Motorists and other consumers of petroleum products have received a big relief after the government published a price formula to be used by all industry players to determine their pump prices.
The Energy (Petroleum Pricing) Regulations 2010, contained in a special gazette notice signed by Energy minister Kiraitu Murungi and which will take effect on December 15, will see marketers making a profit of Sh6 at the wholesale level and Sh3 at retail level.
The pricing structure, which will see pump prices remaining unchanged for at least a month, ends an era of arbitrary price increases that oil marketers have enjoyed since 1994.
“The maximum determined prices shall become effective on the 15th day of every calendar month and shall remain in force until the 14th day of the following calendar month,” said the gazette notice.
This means that the oil dealers, long accused of profiteering, can charge consumers a maximum of Sh94.80 per litre for petrol, Sh76.60 for kerosene and Sh87.90 for diesel in Nairobi.
Oil dealers who fail to comply with the new price regime risk a penalty of up to Sh1 million or have their operating licences withdrawn.
A spot check in Nairobi’s city centre on Monday revealed that Shell was selling diesel for Sh88.90 per litre on Kenyatta Avenue. KenolKobil sold diesel at Sh88.80 on Koinange Street while Total was selling it at Sh88.90 on Kimathi Street.
In other areas prices varied depending level of competition and location of outlet.
But in a swift move, which seems to be the government’s twin-pronged strategy to force the marketers to lower their prices, State-owned National Oil Corporation of Kenya reduced its pump prices for diesel by Sh4 per litre to Sh83.90 in Nairobi.
The company said prices across other parts of the country will be reduced proportionately.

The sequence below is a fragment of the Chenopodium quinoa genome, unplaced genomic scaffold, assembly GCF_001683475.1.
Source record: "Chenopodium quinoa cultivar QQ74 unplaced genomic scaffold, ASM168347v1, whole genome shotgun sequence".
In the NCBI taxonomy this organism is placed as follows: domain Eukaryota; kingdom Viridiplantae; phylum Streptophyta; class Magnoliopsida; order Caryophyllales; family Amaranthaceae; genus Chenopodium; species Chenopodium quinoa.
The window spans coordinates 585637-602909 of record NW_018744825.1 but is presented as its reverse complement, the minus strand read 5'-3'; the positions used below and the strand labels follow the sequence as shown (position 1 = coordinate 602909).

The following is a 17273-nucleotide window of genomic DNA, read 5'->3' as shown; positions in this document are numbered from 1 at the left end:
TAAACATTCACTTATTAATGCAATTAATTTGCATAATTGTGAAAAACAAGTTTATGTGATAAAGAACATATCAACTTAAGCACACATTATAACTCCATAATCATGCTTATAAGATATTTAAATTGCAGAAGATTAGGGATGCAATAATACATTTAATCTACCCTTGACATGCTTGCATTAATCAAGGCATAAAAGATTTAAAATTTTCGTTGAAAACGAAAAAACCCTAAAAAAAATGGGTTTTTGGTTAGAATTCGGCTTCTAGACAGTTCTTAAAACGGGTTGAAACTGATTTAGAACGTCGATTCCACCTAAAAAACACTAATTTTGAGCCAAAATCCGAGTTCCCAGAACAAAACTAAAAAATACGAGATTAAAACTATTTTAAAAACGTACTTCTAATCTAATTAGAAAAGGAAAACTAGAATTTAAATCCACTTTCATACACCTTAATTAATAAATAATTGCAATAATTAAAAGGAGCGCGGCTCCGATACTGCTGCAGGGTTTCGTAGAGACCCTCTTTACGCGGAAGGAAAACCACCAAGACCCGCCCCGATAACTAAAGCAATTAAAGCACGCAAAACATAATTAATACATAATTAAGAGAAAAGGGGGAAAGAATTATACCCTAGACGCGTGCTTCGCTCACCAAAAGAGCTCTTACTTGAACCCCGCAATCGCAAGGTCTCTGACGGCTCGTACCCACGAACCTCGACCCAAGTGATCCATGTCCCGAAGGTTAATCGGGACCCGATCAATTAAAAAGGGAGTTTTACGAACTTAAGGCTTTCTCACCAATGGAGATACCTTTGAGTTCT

“This reduction of pump prices follows the arrival of the first consignment of 25,000 metric tonnes of environmentally-friendly low sulphur diesel at Kipevu Oil Terminal in Mombasa on November 20, 2010,” said National Oil acting managing director Sumayya Athmani.
The company, which has statutory mandate to stabilise the cost of fuel in the country, is required to import 30 per cent of Kenya’s fossil fuel needs.
However, in a statement sent to the Capital Markets Authority and the Nairobi Stock Exchange, one of the biggest dealers, KenolKobil, expressed both surprise and concern at the move, saying the government never consulted with major oil players.
“KenolKobil is not opposed to the ‘price controls’ per se. But these must be transparent and the result of regular reviews by independent, professional, third party bodies and must take into account all cost factors influencing the marketing of petroleum products,” said the statement signed by its chairman and Group CEO Jacob Segman.
The government’s decision comes at a time when the country is going into the December festive season that has previously been characterised by fuel shortages and unjustifiably high price increases.